First known instance of a cricket as an orchid pollinator captured on film (w/ Video)

Jan 12, 2010

An orchid researcher based on the island of Reunion in the Indian Ocean and collaborating with researchers at the Royal Botanic Gardens, Kew (RBG Kew) has used motion sensitive night cameras to capture the first known occurrence of a cricket functioning as a pollinator of flowering plants. Not only is this the first time this behaviour has been documented in a member of the Orthoptera order of insects - who are better known for eating plants - but the 'raspy cricket' is also entirely new to science. The discovery is revealed in a paper published today in Annals of Botany.

In 2008 Claire Micheneau, a RBG Kew-associated PhD student studying how the epiphytic genus Angraecum has adapted to different on Reunion Island, and Jacques Fournel, her collaborator, shot the remarkable footage. It shows a raspy cricket (Glomeremus sp) carrying pollen on its head as it retreats from the greenish-white flowers of Angraecum cadetii.

This video is not supported by your browser at this time.
This video footage shows pollen removal from Angraecum cadetii by the raspy cricket Glomeremus. Pollen is removed when the insect retreats from the second flower. Footage was shot by Claire Micheneau, a Royal Botanic Gardens, Kew-associated PhD student studying how the epiphytic orchid genus Angraecum has adapted to different pollinators on Reunion Island. Credit: Michenau and Fournel

The genus Angraecum is best known for Darwin's study of the comet orchid, Angraecum sesquipedale of Madagascar, and his hypothesis that it was pollinated by a bizarre, long-tongued moth pollinator - a theory that was later proved to be true many years after his death.

Says Claire Micheneau, "We knew from monitoring pollen content in the flowers that was taking place. However, we did not observe it during the day. That's why we rigged up a night camera and caught this raspy cricket in action. Watching the footage for the first time, and realising that we had filmed a truly surprising shift in the pollination of Angraecum, a genus that is mainly specialised for pollination, was thrilling.

"The moths that are the main Angraecum pollinators on Madagascar are not found on Reunion and until we started our research the pollination of this genus on Reunion had always been an open question."

Micheneau's research also revealed that two other species of Reunion Island Angraecum orchids (A. bracteosum and A. striatum) are pollinated by two species of small white eye songbirds (Zosterops borbonicus and Zosterops olivaceus).

She continues, "My studies have shown that the raspy cricket is also a surprisingly efficient pollinator with higher rates of pollination and fruit set in Angraecum cadetii than those recorded in its bird-pollinated sister-species."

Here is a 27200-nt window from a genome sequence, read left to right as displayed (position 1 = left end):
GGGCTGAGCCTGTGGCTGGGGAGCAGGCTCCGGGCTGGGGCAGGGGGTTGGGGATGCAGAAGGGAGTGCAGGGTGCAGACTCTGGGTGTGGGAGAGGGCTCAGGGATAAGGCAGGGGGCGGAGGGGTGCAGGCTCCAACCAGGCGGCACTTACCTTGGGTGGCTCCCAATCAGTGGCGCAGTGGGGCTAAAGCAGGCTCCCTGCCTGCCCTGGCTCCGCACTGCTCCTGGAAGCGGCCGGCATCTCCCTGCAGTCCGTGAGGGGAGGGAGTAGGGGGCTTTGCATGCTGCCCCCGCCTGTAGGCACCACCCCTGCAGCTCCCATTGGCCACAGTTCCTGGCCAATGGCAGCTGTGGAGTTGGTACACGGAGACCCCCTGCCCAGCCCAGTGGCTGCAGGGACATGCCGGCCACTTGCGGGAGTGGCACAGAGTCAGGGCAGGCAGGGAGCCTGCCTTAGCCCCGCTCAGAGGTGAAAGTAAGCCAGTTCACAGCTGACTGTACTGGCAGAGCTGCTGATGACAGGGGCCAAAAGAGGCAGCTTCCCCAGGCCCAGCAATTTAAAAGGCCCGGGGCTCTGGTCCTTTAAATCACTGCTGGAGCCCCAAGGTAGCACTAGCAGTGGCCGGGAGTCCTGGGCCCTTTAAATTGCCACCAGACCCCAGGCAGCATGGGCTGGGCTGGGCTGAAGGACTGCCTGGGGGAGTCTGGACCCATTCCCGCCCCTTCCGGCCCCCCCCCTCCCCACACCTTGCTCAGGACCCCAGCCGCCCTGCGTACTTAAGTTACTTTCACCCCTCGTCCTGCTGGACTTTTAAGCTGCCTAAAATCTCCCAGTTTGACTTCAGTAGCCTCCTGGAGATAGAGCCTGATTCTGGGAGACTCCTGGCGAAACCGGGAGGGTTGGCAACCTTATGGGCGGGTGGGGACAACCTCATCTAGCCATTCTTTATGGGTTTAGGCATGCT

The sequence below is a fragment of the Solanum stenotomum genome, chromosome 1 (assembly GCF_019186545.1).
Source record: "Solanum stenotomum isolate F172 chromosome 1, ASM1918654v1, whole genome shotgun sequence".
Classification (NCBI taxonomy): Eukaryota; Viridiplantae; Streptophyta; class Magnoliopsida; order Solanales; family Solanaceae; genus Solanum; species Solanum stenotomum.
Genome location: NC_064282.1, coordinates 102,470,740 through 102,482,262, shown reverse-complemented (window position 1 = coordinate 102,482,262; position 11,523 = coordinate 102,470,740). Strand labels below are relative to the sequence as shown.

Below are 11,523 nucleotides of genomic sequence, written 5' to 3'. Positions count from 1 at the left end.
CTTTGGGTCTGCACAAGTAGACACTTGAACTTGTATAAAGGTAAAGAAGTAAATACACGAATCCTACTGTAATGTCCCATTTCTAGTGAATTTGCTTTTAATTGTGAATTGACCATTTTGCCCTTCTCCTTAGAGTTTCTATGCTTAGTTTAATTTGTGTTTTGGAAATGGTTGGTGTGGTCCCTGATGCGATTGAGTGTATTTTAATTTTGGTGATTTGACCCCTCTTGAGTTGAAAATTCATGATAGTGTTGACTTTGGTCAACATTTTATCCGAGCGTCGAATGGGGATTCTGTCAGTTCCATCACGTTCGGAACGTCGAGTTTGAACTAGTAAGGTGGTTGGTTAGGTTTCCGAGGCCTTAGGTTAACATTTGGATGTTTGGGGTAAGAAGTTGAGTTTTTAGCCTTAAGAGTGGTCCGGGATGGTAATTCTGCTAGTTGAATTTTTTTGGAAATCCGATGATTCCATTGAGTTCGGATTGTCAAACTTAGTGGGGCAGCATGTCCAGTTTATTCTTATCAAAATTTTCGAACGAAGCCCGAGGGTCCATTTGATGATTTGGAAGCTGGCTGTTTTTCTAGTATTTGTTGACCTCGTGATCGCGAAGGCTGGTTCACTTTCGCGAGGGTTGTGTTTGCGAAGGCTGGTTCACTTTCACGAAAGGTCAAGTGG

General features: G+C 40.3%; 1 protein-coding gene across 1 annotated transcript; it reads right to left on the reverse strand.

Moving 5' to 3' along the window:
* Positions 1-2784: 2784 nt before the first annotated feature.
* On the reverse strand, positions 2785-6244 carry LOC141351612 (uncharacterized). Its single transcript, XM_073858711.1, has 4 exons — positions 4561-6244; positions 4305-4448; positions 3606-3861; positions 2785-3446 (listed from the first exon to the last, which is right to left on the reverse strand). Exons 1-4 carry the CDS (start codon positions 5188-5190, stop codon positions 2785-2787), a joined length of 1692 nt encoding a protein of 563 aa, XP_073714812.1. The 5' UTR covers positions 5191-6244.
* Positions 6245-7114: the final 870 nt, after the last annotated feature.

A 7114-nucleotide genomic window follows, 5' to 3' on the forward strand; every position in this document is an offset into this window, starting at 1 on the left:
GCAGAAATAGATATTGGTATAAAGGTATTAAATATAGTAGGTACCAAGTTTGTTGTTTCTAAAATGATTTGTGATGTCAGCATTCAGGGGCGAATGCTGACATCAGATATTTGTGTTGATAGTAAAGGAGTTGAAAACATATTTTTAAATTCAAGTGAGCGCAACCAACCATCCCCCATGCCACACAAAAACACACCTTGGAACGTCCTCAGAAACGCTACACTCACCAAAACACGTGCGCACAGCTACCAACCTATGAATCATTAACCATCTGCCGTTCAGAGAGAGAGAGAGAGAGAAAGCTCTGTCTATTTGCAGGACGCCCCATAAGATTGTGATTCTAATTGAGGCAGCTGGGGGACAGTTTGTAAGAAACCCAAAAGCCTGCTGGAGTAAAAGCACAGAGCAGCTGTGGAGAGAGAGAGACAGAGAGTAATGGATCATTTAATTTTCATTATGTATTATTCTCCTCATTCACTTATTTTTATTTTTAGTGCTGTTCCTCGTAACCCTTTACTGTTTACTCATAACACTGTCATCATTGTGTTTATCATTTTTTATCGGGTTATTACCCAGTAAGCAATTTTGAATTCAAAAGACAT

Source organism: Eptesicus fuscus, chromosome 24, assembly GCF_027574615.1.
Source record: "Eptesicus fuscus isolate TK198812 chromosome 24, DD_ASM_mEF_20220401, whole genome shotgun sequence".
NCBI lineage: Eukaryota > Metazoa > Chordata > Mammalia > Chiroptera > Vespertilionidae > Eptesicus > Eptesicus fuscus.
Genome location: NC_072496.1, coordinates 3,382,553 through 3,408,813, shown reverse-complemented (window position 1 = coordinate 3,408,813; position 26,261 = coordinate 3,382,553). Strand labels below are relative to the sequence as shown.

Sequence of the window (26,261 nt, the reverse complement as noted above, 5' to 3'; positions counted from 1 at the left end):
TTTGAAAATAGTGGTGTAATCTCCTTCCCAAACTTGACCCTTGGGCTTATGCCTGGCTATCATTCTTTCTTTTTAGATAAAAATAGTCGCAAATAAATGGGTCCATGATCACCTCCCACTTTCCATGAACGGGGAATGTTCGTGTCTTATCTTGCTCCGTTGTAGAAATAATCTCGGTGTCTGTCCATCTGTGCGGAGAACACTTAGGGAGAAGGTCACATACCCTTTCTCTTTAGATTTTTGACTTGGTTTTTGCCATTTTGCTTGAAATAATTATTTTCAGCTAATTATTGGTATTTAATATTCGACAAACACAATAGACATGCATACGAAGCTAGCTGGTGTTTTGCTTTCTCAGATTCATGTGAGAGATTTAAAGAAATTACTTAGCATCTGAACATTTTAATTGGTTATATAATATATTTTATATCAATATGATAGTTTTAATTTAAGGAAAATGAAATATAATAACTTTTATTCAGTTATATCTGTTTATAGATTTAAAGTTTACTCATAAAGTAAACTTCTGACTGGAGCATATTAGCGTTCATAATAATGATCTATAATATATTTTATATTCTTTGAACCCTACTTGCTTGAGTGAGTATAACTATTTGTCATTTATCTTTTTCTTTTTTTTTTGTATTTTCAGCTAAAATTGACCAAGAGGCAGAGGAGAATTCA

There is a close match in size between the raspy cricket's head and Angraecum cadetii's nectar-spur opening. These wingless raspy crickets reach the flowers by climbing up the leaves of the orchid or jumping across from neighbouring plants. They use long very long antenna to explore their surroundings.

Just why the raspy cricket developed a taste for orchid nectar is still a key question for Micheneau. "Although crickets are typically omnivorous and eat both plant material and other insects, we think the raspy cricket has evolved to eat nectar to compensate for the general scarcity of other insects on Reunion."

Explore further: Aging white lion euthanized at Ohio zoo

Provided by Royal Botanic Gardens Kew

not rated yet

Related Stories

The evolution of orchids

Nov 19, 2009

(PhysOrg.com) -- Charles Darwin and many other scientists have long been puzzled by the evolution of orchids, the largest and most diverse family of flowering plants on Earth. Now genetic sequencing is giving ...

New research explains orchids' sexual trickery

Dec 17, 2009

A new study reveals the reason why orchids use sexual trickery to lure insect pollinators. The study, published in the January issue of The American Naturalist, finds that sexual deception in orchids leads to a more effici ...

Orchid sexual deceit has male wasps in a loved-up frenzy

Apr 29, 2008

Orchids are admired by humans and insects alike, but according to Macquarie University research, one Australian wasp is so enthralled by ‘Orchid Fever' that actually he ejaculates while pollinating orchid ...

How to share a bat

Aug 22, 2007

New research shows how different species of plants evolve unique floral adaptations in order to transfer pollen on different regions of bats’ bodies, thus allowing multiple plant species to share bats as pollinators.

Neighbors gone, fruits gone, species gone

Mar 19, 2007

Neighbors gone, sex gone, fruits gone, species gone. This is the ultra-short conclusion of the findings in a study by Dennis Hansen, Heine Kiesbüy, and Christine Müller from Zurich University, and Carl Jones ...

The cost of long tongues

Apr 16, 2007

Orchid bees use their extraordinarily long tongues to drink nectar from the deep, tropical flowers only they can access. Researchers have long suspected that this kind of exclusive access came with a mechanical ...

Recommended for you

A vegetarian carnivorous plant

Dec 19, 2014

Carnivorous plants catch and digest tiny animals in order and derive benefits for their nutrition. Interestingly the trend towards vegetarianism seems to overcome carnivorous plants as well. The aquatic carnivorous bladderwort, ...

User comments : 0

Please sign in to add a comment. Registration is free, and takes less than a minute. Read more

Click here to reset your password.
Sign in to get notified via email when new comments are made.